Can Nicolas Maduro Weather a Second Term?
Venezuela’s president has survived protests, impeachment drives, an assassination attempt and U.S. sanctions.
Feeding a hungry nation, kick-starting production at state oil company PDVSA and fending off creditors are among his most pressing challenges.
Hyperinflation, which Bloomberg’s Cafe Con Leche Index puts at nearly 225,000 percent, has prompted a mass exodus from a country that was once South America’s wealthiest. Blackouts and crumbling services are endemic. In Caracas, residents line up at mountain springs to fill jugs and bathe children, while the hungry pick through garbage bins.
Further isolation makes tackling problems even more difficult: More than 60 nations refuse to recognize Maduro’s election victory, and his efforts to deepen ties with authoritarian allies Russia, China and Turkey have yielded limited support.
Still, Maduro has been defiant throughout. What remains of the political opposition is fragmented, and he enjoys the support of key figures in the military and police.
If Maduro can start the oil flowing again, it would help keep prices low – an important benchmark for U.S. President Donald Trump. It would also give him more staying power.
Shutdown breakdown | Trump’s decision to bid “bye bye” to House Speaker Nancy Pelosi and storm out of a White House meeting brings relations with Democrats to a new low just as the impact of the nearly three-week government shutdown is intensifying. Some 800,000 federal workers will miss their paychecks tomorrow, spreading financial pain to families across the country. Trump heads to the U.S.-Mexico border today to rally support for building a wall, the central issue in the standoff.
Brexit abyss | Another dramatic day in the U.K. Parliament saw Prime Minister Theresa May openly contemplating “Plan B,” with the Brexit deal she struck with Brussels almost certainly doomed. Britain remains divided over leaving the EU, but as David Goodman and Jess Shankleman write, it’s also conflicted over its place in the world. While Leavers promise a return of British grandeur, the split may leave the country diminished.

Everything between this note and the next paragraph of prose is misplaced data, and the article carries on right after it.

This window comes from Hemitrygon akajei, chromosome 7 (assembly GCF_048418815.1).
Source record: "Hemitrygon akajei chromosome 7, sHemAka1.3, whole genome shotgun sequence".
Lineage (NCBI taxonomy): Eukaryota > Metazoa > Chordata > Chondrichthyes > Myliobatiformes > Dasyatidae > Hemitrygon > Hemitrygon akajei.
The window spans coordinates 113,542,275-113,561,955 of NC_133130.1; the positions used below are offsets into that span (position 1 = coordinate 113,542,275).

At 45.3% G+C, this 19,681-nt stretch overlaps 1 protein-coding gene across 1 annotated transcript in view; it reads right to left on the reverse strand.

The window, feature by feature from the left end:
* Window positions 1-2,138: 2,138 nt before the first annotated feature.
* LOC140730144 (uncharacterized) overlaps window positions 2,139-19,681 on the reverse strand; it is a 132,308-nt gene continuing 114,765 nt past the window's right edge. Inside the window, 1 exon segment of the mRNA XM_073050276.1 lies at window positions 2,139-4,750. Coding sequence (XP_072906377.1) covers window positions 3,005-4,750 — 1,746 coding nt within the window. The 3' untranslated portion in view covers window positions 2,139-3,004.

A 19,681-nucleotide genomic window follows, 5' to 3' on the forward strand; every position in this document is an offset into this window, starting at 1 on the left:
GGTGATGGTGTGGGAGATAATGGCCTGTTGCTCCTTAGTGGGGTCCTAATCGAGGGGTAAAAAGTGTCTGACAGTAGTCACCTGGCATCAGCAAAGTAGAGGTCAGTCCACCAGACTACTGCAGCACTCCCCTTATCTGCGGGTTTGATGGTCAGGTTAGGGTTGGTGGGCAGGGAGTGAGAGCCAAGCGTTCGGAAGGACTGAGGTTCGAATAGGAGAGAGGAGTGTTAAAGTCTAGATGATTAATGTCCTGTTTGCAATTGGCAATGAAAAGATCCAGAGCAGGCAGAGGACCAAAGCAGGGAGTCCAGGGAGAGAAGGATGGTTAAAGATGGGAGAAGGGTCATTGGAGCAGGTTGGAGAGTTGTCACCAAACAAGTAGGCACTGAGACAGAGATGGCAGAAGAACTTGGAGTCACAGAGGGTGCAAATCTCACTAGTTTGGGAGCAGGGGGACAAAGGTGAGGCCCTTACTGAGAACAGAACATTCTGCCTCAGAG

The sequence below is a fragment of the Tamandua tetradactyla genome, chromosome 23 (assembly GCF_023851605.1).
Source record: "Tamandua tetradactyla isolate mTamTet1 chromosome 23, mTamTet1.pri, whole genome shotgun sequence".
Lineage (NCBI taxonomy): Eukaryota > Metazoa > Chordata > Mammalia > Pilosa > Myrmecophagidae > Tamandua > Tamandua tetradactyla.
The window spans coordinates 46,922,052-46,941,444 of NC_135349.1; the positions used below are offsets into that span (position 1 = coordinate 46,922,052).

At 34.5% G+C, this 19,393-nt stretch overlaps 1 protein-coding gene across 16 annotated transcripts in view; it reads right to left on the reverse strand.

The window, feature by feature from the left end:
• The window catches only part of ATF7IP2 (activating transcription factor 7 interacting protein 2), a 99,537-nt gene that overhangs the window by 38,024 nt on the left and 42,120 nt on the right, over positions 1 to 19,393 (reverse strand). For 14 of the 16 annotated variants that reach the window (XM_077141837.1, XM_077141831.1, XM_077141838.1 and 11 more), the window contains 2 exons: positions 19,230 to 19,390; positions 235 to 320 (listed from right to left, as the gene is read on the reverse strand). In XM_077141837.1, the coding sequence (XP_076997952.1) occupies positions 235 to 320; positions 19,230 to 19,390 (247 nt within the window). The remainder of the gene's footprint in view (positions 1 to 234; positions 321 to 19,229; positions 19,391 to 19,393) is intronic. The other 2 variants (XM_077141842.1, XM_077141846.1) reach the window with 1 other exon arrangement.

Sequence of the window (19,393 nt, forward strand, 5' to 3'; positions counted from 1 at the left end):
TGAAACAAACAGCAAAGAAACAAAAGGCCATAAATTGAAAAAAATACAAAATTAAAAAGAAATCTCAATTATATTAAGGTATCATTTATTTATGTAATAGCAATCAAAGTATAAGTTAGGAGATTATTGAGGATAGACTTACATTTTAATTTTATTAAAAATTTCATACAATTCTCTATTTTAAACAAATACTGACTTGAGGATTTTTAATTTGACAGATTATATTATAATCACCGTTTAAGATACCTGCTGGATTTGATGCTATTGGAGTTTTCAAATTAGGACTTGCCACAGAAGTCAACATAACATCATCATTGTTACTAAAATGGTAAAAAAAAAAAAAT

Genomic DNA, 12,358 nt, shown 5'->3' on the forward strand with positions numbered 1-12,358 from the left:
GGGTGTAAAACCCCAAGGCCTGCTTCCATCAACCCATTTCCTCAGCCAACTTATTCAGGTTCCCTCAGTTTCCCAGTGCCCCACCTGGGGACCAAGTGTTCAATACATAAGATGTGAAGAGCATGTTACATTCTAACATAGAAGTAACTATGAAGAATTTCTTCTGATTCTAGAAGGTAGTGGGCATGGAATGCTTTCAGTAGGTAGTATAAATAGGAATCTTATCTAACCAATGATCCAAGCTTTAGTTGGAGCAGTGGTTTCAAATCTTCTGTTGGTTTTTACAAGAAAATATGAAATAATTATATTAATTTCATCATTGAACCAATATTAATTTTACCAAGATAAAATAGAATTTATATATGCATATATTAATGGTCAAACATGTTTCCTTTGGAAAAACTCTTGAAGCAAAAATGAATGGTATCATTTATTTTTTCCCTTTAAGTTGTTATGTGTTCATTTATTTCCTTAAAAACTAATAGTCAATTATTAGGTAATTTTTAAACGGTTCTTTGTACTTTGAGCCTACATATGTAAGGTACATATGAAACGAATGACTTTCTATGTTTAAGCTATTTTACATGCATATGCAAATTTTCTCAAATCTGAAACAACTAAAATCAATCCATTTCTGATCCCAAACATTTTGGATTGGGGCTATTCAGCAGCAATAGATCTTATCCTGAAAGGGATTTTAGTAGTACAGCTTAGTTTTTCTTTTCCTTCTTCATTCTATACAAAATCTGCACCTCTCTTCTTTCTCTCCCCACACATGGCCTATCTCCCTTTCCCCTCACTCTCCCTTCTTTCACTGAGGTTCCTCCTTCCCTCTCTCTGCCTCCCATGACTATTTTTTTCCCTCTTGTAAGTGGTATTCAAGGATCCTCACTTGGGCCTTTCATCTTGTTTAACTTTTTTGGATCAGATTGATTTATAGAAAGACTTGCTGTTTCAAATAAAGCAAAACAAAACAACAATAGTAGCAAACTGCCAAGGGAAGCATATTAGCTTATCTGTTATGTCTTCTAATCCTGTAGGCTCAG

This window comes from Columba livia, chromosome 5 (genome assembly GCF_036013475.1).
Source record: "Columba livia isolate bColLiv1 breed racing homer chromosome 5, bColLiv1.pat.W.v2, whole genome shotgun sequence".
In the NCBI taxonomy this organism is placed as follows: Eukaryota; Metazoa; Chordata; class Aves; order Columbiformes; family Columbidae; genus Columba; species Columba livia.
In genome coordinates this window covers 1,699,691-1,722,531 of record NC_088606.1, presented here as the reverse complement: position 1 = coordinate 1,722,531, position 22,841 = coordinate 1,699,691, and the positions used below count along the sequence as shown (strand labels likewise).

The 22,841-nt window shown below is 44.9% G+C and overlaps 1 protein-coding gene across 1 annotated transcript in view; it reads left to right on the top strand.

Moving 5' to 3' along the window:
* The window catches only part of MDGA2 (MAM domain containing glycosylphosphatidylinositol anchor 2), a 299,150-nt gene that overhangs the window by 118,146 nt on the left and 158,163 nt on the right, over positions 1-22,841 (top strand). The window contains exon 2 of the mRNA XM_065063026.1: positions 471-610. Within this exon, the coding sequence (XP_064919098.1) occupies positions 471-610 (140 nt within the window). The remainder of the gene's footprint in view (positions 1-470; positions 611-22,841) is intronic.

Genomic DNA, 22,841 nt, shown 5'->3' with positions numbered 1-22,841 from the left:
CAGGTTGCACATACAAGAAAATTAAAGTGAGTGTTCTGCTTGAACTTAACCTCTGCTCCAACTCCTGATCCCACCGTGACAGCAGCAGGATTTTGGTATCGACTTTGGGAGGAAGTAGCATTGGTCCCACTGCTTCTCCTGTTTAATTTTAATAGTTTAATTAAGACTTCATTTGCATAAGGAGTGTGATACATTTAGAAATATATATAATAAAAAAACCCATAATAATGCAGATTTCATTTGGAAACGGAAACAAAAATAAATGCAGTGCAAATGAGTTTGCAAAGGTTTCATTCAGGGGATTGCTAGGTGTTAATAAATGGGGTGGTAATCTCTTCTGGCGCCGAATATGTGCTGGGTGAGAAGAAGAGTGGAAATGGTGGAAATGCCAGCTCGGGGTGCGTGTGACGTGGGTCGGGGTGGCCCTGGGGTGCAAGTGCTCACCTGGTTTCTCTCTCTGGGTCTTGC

Seeking assurance | The Trump administration is pushing for a way to make sure China delivers on its commitments in any deal the two nations reach to defuse a trade war roiling financial markets. Things are no less tricky at home, where Trump is setting himself up for a fight with congressional Republicans if he seeks expanded unilateral tariff powers, Jenny Leonard reports.
Employment boom | Trump is presiding over the best U.S. job market in decades, a fact he's eager to tout. What’s less certain is how much responsibility he can actually claim. There’s no easy way to determine how many of the 2.64 million jobs added in 2018 and 2.19 million in Trump’s first year resulted directly from his policies. Shobhana Chandra explains why.
False dawn | The first-ever victory by an opposition presidential candidate in the Democratic Republic of Congo was announced early today. But it has been marred by allegations from a rival that the electoral commission rigged the result in favor of Felix Tshisekedi because he’s considered less of a threat to probe corruption during the Kabila family’s reign. The dispute over the ballot, which was delayed for two years, is threatening to spark instability in the world’s top producer of cobalt.
What to Watch
- South Korean President Moon Jae-in said a second summit between Trump and Kim Jong Un was imminent.
- Germany's Angela Merkel heads to Greece for meetings with Prime Minister Alexis Tsipras, signaling a return to her international agenda in the final phase of her chancellorship.
- Treasury Secretary Steven Mnuchin will brief key House Democrats on plans to end sanctions against three companies tied to Russian billionaire Oleg Deripaska.
And finally ... A Belle-Epoque restaurant is engulfed in a dispute over Viktor Orban’s governing style, which protesters have denounced as authoritarian. Gundel, founded during the heyday of the Austro-Hungarian Empire, won the catering contract for the Hungarian prime minister’s new offices overlooking the Danube River. While entrees cost $20-$60, Orban’s staff can eat a two-course lunch for about $3, an arrangement that triggered outrage among critics who say the premier lavishes benefits on loyalist elite.
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